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IraqSide:Iraqi Diary
Fleeing Iraq
Iraqis Rejected, Humiliated by Arab Brethren
When Ignoring Plight of the Displaced Becomes Good Business
By CHRISTINA DAVIDSON 08/13/2007 12:30 PM ET
Baghdad, IRAQ: Crowds of Iraqis gather in front of Iraq's Passports Department to have their travel documents issued in Baghdad, 21 July 2007.
AFP/Getty
Baghdad, IRAQ: Crowds of Iraqis gather in front of Iraq's Passports Department to have their travel documents issued in Baghdad, 21 July 2007.

After enduring the daily brutality and pervasive fear of living in the war zone, Iraqis who run for the Jordanian border are discovering their suffering engenders little sympathy from their Arab brethren to the south.

Jordan has already absorbed an estimated 750,000 Iraqi refugees, so some tension resulting from the influx is to be expected, and attempts by Amman to limit the number of new arrivals would not be unreasonable. But recent accounts of Iraqis' attempts to enter Jordan do not speak of an overwhelmed bureaucracy as much as they do the deliberate and unnecessary humiliation of an already desperate and injured people.

IraqSlogger's Zeyad Kasim recently posted a video of the "jail" at Amman's airport, and the accounts of a number of Iraqi bloggers who were held there while waiting for the Jordanian authorities to put them on a plane back to Iraq.

And it's not just the displaced seeking shelter who are turned away by Jordan. George Packer prints the frustrated and dismayed e-mail of a former translator for the US, who is seeking admittance to the US, but needs the medical exam required as part of the visa-application process. The embassy in Baghdad does not perform the exams, so the State Department scheduled an appointment at the embassy in Amman.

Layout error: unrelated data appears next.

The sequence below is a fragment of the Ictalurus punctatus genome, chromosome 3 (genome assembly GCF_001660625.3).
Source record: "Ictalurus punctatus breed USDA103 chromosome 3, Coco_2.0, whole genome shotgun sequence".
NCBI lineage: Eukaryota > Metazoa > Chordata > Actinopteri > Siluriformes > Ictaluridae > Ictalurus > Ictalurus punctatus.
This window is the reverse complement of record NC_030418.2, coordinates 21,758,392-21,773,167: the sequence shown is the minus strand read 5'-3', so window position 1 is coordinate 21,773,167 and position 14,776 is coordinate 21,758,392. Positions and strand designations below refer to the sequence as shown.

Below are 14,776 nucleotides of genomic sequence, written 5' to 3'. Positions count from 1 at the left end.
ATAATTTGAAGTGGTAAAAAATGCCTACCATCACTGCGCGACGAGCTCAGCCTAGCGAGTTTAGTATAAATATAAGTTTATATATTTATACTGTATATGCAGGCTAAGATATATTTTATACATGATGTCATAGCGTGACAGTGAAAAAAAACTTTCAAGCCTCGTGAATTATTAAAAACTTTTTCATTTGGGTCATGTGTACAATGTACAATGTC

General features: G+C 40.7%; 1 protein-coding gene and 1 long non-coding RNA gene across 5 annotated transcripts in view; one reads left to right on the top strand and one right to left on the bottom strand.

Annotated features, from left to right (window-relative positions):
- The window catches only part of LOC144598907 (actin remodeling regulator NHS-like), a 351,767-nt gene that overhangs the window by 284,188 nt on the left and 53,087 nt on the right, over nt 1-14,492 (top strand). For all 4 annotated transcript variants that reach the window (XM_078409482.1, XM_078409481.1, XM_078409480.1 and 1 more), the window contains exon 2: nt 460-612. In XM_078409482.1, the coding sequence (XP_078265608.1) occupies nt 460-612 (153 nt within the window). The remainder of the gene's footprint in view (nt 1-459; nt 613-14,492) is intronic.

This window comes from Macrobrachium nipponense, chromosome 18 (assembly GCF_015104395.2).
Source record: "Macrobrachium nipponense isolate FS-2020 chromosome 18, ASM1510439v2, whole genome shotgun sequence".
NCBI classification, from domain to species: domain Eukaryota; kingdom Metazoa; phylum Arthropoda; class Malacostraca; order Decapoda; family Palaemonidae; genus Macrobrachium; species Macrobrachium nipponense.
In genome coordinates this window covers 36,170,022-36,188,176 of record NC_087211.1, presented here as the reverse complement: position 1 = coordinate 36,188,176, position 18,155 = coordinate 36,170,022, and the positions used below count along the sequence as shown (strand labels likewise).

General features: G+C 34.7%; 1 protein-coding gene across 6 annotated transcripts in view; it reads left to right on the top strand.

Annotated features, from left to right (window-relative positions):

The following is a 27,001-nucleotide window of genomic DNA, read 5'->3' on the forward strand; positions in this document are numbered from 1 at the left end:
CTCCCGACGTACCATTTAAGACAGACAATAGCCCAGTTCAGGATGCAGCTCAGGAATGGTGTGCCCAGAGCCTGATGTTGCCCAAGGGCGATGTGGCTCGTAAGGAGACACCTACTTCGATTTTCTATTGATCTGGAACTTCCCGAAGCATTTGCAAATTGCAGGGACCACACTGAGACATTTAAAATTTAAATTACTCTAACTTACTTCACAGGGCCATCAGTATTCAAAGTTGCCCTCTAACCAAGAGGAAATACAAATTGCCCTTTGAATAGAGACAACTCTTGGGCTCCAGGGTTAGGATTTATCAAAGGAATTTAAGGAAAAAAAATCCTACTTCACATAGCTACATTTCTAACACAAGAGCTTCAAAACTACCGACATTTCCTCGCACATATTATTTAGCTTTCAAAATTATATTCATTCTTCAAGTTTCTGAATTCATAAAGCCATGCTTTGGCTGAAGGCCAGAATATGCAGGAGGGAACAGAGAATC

Even though the man had an official letter proving that he had the appointment at the US embassy, the Jordanian border authorities interrogated and eventually rejected him, even suspiciously probing his reasons for wanting to leave Iraq.

Why do you want to emigrate from Iraq to US?
I think you know how the situation in Iraq is and I want to build my own life.

You want to immigrate to US to join US Army and come back to fight in Iraq?
No, it’s not mandatory for the Immigrants to join US army.

No, they will not grant you a US citizenship unless you join the military?
This is wrong, they will grant me a Green Card as resident until I get US citizenship after five years.

The translator was not given a reason for being barred from entry, though one scene convinced him that the Jordanians are punishing the Iraqis for not preventing the US invasion.

An Iraqi old man asked a Jordanian policeman after they didn’t let him in with his family “Why you are doing this to Iraqis while we are all brothers, we are all Arabs?" The Jordanian policeman answered, “If you kept your president Saddam Hussein, you would be respected and dignified now." Then the Iraqi shouted to him “So this is the real reason for prevent...” The Jordanian policeman interrupted him saying: “Keep silent or I put you in the jail."

Most of the Iraqis who attempt this journey have so little to begin with; everything they lose just adds to the tragedy of their circumstances. It's apparently not uncommon for Iraqis who fly to Amman to have their luggage "lost" on the return trip, and that just adds another burden to the US$500-1,000 wasted on the plane ticket.

The accounts of Iraqis being turned away from entry to Jordan has become so regularized that it is beginning to resemble a racket perpetrated against the most vulnerable of victims. Maura Stephens recently reported for Alternet that Iraqi Airways pilots have said they regularly fly in whole plane loads that the Jordanians then turn around and ship back to Iraq.

So while business booms on the Baghdad-Amman route, Iraqi civilians are funding it with their own wasted hopes and dwindling resources.

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